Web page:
Cloud computing, in both public and private mode, has become the new enterprise standard. At the same time, enterprises are continuing to work with managed service providers for a widening range of IT solutions. These two trends are linked.
In a survey of some 400 managed service providers (MSPs) last year, CompTIA reported that the percentage saying that cloud services play no role in their offerings was “almost immeasurably low.” You could say that MSPs are simply following the market. But cloud and managed services complement each other. There are several reasons why.
One is the difficulty of managing public and private cloud deployments. With the rise of Shadow IT, enterprise CIOs are often not even aware of how many and what kinds of public clouds their employees are using. Discovery and management of those resources is something the right MSP can enable. Private clouds pose their own challenges. They are difficult to stand up, as Chief Architect for the Microsoft Azure Infrastructure and Management Team Jeffrey Snover explained in his talk at Azure OpenDev in June 2017. Then they can become “snowflakes,” unique configurations “doomed” by a lack of documentation, training, education and community.
Azure Stack and Managed Services
In part to overcome those challenges, Microsoft released Azure Stack, the private cloud environment for its well-known Azure public cloud. The promise of such a hybrid cloud platform is its ability to bridge the public hyper-scale computing environment with that of the private cloud, whether deployed on-premises or in a third-party data center. Microsoft was first, though other public cloud providers could follow with similar offerings.
For enterprises with hybrid cloud deployments, the consistency of Azure Stack is a welcome development. (Disclosure: I work for NTT Communications, which launched an application testing and validation lab for Azure Stack in September 2017.) Another advantage is simplified operations.
Microsoft, for instance, talks about a “driver/mechanic” model for Azure Stack in which the enterprise IT staff simply pays attention to the dashboard and calls for help (a mechanic) when a light goes on. That’s a good – but limited – analogy. A hybrid cloud platform doesn’t arrive ready to drive, but must be architected to an enterprise’s particular circumstances, which is another task for the right MSP. Likewise, with connectivity. Cloud-focused MSPs with the networks and data centers to glue all of these services together are especially well positioned for this arena.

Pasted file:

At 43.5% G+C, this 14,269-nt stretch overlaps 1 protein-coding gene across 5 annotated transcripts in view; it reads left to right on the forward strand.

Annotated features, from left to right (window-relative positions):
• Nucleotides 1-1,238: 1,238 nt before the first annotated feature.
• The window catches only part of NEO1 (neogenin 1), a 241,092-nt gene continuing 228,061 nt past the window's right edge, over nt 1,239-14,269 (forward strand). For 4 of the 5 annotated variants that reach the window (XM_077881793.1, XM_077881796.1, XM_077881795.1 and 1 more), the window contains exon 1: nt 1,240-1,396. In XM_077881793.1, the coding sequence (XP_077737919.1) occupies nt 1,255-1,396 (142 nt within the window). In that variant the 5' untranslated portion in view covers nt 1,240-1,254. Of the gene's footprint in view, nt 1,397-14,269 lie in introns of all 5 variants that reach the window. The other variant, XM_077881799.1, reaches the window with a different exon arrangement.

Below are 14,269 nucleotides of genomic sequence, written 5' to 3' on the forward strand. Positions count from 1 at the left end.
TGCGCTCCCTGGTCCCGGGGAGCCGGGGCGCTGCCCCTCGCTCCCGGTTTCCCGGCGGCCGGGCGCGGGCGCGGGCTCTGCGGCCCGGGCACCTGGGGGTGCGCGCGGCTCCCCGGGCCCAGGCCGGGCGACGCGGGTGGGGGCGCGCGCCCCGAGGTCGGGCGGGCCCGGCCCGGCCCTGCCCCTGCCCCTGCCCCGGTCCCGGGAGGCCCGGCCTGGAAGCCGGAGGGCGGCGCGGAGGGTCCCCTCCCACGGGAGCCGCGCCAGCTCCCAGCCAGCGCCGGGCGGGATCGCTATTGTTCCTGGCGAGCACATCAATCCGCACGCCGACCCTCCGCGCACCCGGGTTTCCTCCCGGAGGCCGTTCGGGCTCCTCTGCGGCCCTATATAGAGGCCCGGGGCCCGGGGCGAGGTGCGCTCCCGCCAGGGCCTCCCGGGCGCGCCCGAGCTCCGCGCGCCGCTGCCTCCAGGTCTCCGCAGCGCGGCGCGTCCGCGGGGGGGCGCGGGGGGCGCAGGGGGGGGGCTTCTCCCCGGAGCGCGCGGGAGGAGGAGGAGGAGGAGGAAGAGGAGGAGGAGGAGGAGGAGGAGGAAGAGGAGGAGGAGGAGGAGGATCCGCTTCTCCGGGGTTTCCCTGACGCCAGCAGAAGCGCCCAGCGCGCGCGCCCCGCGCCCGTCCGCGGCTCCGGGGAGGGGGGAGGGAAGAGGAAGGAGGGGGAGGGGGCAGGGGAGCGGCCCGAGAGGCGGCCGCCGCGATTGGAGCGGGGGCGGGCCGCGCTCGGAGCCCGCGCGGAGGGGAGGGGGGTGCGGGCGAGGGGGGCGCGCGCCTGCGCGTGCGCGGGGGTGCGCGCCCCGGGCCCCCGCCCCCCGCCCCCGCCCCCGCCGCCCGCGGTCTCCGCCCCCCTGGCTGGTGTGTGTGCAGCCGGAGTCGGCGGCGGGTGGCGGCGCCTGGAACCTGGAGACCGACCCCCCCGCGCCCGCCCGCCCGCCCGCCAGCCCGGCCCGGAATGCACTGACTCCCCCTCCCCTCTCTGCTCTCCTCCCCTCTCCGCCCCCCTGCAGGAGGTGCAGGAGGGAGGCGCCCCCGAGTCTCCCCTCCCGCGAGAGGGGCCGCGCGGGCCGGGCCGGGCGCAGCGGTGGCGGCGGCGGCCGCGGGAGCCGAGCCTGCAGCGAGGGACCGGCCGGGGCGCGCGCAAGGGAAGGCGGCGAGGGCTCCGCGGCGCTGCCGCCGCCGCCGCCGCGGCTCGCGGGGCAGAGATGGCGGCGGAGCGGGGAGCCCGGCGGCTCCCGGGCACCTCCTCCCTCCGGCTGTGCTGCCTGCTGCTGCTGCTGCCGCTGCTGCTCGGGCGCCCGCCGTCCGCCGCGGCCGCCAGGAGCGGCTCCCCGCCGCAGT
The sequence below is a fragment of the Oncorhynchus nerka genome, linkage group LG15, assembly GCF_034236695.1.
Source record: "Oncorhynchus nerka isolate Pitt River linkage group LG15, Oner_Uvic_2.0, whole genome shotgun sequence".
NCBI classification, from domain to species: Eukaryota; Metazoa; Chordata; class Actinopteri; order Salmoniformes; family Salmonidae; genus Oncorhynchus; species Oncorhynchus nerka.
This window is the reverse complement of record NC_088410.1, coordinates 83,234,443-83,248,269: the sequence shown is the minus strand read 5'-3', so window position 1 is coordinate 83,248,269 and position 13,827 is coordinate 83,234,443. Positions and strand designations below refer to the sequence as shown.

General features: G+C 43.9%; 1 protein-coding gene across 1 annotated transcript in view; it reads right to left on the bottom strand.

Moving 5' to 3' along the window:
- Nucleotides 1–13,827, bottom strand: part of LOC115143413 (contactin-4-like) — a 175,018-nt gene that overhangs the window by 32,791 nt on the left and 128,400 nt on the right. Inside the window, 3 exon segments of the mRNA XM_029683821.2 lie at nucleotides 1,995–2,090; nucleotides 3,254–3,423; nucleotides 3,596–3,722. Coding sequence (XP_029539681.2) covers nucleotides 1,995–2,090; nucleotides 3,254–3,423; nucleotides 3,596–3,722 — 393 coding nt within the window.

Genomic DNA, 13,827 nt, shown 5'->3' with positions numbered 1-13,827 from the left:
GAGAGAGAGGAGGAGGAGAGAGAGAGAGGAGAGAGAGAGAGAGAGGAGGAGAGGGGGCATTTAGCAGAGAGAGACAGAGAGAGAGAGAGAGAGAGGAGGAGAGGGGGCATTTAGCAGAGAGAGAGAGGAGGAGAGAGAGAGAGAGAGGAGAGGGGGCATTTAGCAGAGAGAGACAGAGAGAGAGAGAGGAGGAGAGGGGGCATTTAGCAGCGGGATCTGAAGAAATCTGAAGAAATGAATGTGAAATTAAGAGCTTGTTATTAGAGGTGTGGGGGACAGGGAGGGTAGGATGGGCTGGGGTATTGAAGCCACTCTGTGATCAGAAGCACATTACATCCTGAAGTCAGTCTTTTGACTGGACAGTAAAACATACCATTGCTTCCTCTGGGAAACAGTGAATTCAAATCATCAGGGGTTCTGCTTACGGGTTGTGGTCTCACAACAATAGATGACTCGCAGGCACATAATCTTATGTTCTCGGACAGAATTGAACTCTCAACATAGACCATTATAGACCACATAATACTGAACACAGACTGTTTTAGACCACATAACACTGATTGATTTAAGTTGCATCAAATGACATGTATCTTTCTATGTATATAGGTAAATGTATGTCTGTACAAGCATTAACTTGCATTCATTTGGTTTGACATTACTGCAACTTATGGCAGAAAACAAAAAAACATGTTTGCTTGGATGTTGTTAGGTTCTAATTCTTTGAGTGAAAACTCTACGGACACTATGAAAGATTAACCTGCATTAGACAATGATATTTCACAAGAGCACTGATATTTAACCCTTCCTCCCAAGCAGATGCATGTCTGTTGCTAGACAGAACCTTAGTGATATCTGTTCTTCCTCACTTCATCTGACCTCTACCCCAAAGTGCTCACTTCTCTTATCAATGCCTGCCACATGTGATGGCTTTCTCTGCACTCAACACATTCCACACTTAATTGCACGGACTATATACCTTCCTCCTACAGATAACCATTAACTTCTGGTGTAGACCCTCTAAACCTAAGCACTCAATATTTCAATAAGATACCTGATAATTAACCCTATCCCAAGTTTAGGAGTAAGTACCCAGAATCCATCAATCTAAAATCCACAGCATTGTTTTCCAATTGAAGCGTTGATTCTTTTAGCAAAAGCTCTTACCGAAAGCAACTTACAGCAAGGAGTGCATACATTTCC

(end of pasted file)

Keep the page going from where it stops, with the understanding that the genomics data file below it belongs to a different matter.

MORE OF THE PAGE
Three Hybrid Use Cases
Managed services could play key roles in these commonly discussed, hybrid-cloud platform use cases:
Data sovereignty. Enterprises are finding that complying with the EU’s General Data Protection Regulation (GDPR), scheduled to take effect on May 25, 2018, is a “complex undertaking,” as these IDC security experts write. Being able to bridge public and private clouds, as with Azure Stack, should reduce that complexity. But enterprises can also benefit from global expertise in network and infrastructure security, data center management and regulatory compliance.
Application development. One common use of Azure, or any other public cloud, is as a sandbox. The advantage of Azure Stack is that software engineers can now develop once and deploy once. At the same time, having a common environment makes it easier to grow new front-end and retire legacy code. Yet along with a hybrid cloud platform, enterprises will need to tap internal or external resources for actually managing these applications and their lifecycles.
Edge and disconnected apps. Then there are applications where Internet connectivity is unavailable, inadequate or undesirable, or where data is simply better suited for batch processing. In such cases, a hybrid cloud platform makes sense. Connectivity is likewise critical. And at a time when networking is becoming more flexible and software-defined, enterprises will benefit from service provider partners with such capabilities and with backbones natively integrated with the platform.